scientific law

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scientific law

a statement of a uniform connection between empirical phenomena, to the effect that whenever and wherever conditions of a specified kind A occur, then so will certain conditions of another kind B. A law is a universal conditional statement of the form ‘For any A, if A, then B’. Thus scientific laws are more than statements of fact, they make counterfactual claims, for example, that ‘all water heated to 100 °C at sealevel and normal pressure will boil’. As well as deterministic laws of this type there are also probabilistic laws of the form, ‘For any A, if A, then a certain probability (less than 1 but more than 0) of B.

Laws may be empirical, theoretical, or idealized in form (compare IDEAL TYPE). The generalization achieved by scientific laws is often only possible by the formulation of laws in idealized form, e.g. involving such notions as ‘frictionless surfaces’ or ‘perfect gases’, with auxiliary assumptions being required for general laws to be applied to concrete cases.

On one view (see COVERING-LAW MODEL), the existence of laws is a central defining feature of science and scientific explanations. Competing conceptions of SCIENCE, however, give more central emphasis to explanatory mechanisms and EXPLANATORY THEORIES, which may involve scientific laws but need not do so (see also SCIENTIFIC REALISM).

Collins Dictionary of Sociology, 3rd ed. © HarperCollins Publishers 2000
References in periodicals archive ?
While the conventional wisdom has always been that reach drives business growth--specifically, the more people who know about a brand, the more customers it will have--not everyone is aware of the connection between this idea and an empirical law in marketing science known as "Double Jeopardy." The Double Jeopardy law simply states that big brands differ from small brands in that big brands have a lot more customers than small brands and that big brands' customers are only slightly more loyal than those of small brands.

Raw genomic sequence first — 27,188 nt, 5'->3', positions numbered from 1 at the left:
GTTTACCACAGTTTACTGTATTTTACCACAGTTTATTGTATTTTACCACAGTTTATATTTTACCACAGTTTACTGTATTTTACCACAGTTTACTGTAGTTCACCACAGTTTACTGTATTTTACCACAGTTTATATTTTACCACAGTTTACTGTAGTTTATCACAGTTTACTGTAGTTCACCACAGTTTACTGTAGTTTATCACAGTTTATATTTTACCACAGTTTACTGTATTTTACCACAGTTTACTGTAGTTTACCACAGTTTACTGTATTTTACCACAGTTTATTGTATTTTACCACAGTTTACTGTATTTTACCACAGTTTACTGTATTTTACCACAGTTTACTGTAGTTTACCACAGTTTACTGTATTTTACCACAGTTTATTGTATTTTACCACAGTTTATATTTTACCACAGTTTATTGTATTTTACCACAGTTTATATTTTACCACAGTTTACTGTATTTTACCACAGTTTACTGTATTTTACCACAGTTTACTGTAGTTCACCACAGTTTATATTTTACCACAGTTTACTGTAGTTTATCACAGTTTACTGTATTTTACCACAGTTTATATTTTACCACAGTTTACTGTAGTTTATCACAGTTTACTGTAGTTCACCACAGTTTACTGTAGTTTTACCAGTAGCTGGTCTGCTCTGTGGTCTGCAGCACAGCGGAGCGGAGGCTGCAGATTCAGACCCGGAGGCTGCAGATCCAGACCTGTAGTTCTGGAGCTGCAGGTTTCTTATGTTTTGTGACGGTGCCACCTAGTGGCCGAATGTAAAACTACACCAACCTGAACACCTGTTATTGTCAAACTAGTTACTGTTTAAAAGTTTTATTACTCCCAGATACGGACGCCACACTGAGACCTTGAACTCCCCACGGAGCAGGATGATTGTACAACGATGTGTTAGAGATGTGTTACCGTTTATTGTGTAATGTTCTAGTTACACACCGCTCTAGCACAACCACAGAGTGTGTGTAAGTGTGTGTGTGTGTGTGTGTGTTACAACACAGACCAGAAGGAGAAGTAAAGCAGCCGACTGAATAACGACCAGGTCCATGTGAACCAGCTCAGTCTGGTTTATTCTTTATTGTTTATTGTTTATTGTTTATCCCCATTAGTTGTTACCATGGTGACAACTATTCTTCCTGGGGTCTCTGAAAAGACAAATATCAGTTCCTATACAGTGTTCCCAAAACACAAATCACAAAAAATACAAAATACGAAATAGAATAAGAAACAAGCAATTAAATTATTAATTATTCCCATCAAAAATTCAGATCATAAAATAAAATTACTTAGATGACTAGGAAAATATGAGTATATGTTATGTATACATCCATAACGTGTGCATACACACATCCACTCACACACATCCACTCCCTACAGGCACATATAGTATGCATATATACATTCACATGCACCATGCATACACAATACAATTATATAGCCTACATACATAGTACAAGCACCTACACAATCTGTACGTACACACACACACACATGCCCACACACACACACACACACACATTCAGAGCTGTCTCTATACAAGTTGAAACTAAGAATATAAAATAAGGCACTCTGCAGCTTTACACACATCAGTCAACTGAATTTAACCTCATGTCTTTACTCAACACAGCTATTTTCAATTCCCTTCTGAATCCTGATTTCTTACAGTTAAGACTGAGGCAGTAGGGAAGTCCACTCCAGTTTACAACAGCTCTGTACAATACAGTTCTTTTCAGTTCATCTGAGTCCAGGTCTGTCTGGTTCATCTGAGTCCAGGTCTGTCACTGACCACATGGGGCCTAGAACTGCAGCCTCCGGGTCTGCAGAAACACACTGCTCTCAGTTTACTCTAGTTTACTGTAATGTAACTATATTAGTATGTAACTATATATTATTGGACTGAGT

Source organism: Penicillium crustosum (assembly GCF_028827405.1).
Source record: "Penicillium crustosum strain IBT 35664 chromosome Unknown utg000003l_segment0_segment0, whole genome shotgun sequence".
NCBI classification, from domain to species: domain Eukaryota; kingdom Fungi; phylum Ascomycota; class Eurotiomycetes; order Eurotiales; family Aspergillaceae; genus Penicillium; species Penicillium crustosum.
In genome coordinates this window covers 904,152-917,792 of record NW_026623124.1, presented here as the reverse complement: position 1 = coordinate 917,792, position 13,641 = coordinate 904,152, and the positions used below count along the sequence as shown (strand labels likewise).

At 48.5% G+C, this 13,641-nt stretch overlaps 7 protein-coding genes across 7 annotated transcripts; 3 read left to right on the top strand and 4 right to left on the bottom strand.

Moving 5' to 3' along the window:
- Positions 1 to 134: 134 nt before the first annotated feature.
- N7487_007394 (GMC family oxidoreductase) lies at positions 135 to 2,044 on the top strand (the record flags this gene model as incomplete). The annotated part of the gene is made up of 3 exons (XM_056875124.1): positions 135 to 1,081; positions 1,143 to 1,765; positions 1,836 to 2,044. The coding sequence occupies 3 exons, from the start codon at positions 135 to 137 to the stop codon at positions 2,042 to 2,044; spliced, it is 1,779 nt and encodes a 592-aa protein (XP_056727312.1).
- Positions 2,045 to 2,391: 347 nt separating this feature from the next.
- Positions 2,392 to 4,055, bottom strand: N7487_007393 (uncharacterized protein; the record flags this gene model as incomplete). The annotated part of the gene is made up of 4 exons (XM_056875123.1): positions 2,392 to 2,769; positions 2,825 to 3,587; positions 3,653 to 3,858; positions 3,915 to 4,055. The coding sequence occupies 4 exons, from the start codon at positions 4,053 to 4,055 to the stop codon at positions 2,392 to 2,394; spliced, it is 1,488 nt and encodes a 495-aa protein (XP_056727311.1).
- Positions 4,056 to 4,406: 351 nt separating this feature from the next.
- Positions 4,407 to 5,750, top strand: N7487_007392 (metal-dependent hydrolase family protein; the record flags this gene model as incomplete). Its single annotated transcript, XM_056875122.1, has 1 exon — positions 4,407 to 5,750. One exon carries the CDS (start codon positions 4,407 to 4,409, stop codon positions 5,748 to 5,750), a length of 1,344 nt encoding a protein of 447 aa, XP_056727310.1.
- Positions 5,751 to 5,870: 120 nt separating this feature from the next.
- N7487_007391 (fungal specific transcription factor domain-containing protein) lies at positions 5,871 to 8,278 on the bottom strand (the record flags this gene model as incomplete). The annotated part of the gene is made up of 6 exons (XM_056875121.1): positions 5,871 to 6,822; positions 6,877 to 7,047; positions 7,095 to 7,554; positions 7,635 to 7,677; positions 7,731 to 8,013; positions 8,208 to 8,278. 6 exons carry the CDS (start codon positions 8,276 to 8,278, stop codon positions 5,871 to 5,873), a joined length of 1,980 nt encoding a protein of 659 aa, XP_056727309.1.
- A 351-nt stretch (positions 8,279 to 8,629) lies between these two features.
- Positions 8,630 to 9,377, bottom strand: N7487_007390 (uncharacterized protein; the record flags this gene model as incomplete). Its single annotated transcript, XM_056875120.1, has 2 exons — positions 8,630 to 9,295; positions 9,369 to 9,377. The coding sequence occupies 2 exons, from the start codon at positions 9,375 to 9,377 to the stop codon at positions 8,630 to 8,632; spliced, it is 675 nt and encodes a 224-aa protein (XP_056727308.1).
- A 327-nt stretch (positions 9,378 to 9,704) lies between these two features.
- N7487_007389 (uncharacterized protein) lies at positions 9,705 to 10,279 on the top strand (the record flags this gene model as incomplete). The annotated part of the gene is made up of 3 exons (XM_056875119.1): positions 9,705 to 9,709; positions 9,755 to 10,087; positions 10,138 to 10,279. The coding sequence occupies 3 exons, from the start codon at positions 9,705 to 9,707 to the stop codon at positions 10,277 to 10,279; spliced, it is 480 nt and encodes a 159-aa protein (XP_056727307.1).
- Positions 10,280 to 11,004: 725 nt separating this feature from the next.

She received a Guggenheim Fellowship in 2013, and this past summer was featured in the Venice Biennale and was appropriately grouped with Guy de Cointet and Henri Chopin at Kunsthalle Dusseldorf's Georges Perec-inspired exhibition "The Void." It is becoming ever more apparent that Horwitz's simultaneous pursuit of extreme mathematical rigor and utter aleatory openness--when most artists of her generation chose one of the above--constitutes a unique vision, a multilevel map charting the mysteriously coextensive realities of abstract rule and concrete instance, empirical law and lived experience.
For instance, the different theoretical explanations of Joseph Stefan's empirical law of the radiation of black bodies.
(2.) The same issue of the History of Economic Ideas also includes translations of: (i) Pareto's 1896 University of Lausanne paper on 'The Curve of the Distribution of Wealth' which built on an earlier Giornale degli Economisti article on demand to introduce his empirical law of income distribution; and (ii) Pareto's 1902 German Encyclopaedia article 'The Application of Mathematics to Political Economy', which built on the 1900 'Sunto' by also dispensing with the cardinal measurement of utility.
We have found an empirical law for the variation of the length of the Earth's day with geologic time employing Wells's data.
So, to him, the rule had to do with the person performing a measurement, not with an empirical law involving the attribute being measured.
Certainly not enough to convince the hard line orthodoxy of a new empirical law. Second, the income variable is "grouped" and open-ended, a problem often dealt with in the literature by using a maximum likelihood method of estimation.
Either way, what becomes readily apparent in engaging these difficult sections of the Critique is the central importance of reason and dialectic to cognitive enterprises and the multiple dimensions along which reason insures the rationality of the pursuit of the general, whether it be a concept, an empirical law, or a theory, given the particular.
Property dualism is based on three claims: (1) mental and neural properties are numerically distinct; (2) they are connected by an empirical law; (3) only neural properties are causally efficacious.
It covers approximations and errors in computation, the solution of algebraic and transcendental equations, the solution of simultaneous algebraic equations, the matrix inversion and eigenvalue problem, empirical laws and curve-fitting, finite differences, interpolations, numerical differentiation and integration, difference equations, the numerical solution of ordinary differential equations, the numerical solution of partial differential equations, linear programming, and a brief review of computers.

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